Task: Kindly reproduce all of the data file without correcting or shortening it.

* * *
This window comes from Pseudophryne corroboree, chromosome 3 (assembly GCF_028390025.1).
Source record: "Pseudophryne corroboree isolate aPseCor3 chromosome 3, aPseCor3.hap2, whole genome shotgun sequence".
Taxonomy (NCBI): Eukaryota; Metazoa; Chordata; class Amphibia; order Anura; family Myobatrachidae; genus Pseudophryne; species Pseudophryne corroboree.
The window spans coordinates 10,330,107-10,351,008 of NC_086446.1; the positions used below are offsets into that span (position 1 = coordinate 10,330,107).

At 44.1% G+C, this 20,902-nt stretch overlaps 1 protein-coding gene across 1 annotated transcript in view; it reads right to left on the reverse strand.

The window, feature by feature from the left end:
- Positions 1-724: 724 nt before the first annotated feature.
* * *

This window comes from Pseudophryne corroboree, chromosome 3 (assembly GCF_028390025.1).
Source record: "Pseudophryne corroboree isolate aPseCor3 chromosome 3, aPseCor3.hap2, whole genome shotgun sequence".
Taxonomy (NCBI): Eukaryota; Metazoa; Chordata; class Amphibia; order Anura; family Myobatrachidae; genus Pseudophryne; species Pseudophryne corroboree.
The window spans coordinates 10,330,107-10,351,008 of NC_086446.1; the positions used below are offsets into that span (position 1 = coordinate 10,330,107).

At 44.1% G+C, this 20,902-nt stretch overlaps 1 protein-coding gene across 1 annotated transcript in view; it reads right to left on the reverse strand.

The window, feature by feature from the left end:
- Positions 1-724: 724 nt before the first annotated feature.